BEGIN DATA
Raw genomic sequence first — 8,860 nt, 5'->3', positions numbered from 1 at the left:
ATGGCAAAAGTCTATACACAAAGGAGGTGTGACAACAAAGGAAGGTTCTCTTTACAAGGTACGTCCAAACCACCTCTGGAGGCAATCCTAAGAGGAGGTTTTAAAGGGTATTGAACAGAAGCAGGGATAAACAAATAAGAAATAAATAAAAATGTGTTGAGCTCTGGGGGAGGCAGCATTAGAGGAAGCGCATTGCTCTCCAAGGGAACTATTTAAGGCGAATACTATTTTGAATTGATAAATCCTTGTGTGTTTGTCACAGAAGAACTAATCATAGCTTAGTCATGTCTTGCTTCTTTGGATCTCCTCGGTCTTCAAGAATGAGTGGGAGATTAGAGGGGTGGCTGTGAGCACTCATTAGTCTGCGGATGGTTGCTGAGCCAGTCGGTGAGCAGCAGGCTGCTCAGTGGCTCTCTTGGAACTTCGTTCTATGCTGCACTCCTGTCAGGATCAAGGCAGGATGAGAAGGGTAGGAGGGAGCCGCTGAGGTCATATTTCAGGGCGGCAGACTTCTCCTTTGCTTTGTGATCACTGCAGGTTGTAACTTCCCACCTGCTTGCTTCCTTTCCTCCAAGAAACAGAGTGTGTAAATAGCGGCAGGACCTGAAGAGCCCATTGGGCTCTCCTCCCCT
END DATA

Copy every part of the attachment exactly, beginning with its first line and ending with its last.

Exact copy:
Raw genomic sequence first — 8,860 nt, 5'->3', positions numbered from 1 at the left:
ATGGCAAAAGTCTATACACAAAGGAGGTGTGACAACAAAGGAAGGTTCTCTTTACAAGGTACGTCCAAACCACCTCTGGAGGCAATCCTAAGAGGAGGTTTTAAAGGGTATTGAACAGAAGCAGGGATAAACAAATAAGAAATAAATAAAAATGTGTTGAGCTCTGGGGGAGGCAGCATTAGAGGAAGCGCATTGCTCTCCAAGGGAACTATTTAAGGCGAATACTATTTTGAATTGATAAATCCTTGTGTGTTTGTCACAGAAGAACTAATCATAGCTTAGTCATGTCTTGCTTCTTTGGATCTCCTCGGTCTTCAAGAATGAGTGGGAGATTAGAGGGGTGGCTGTGAGCACTCATTAGTCTGCGGATGGTTGCTGAGCCAGTCGGTGAGCAGCAGGCTGCTCAGTGGCTCTCTTGGAACTTCGTTCTATGCTGCACTCCTGTCAGGATCAAGGCAGGATGAGAAGGGTAGGAGGGAGCCGCTGAGGTCATATTTCAGGGCGGCAGACTTCTCCTTTGCTTTGTGATCACTGCAGGTTGTAACTTCCCACCTGCTTGCTTCCTTTCCTCCAAGAAACAGAGTGTGTAAATAGCGGCAGGACCTGAAGAGCCCATTGGGCTCTCCTCCCCT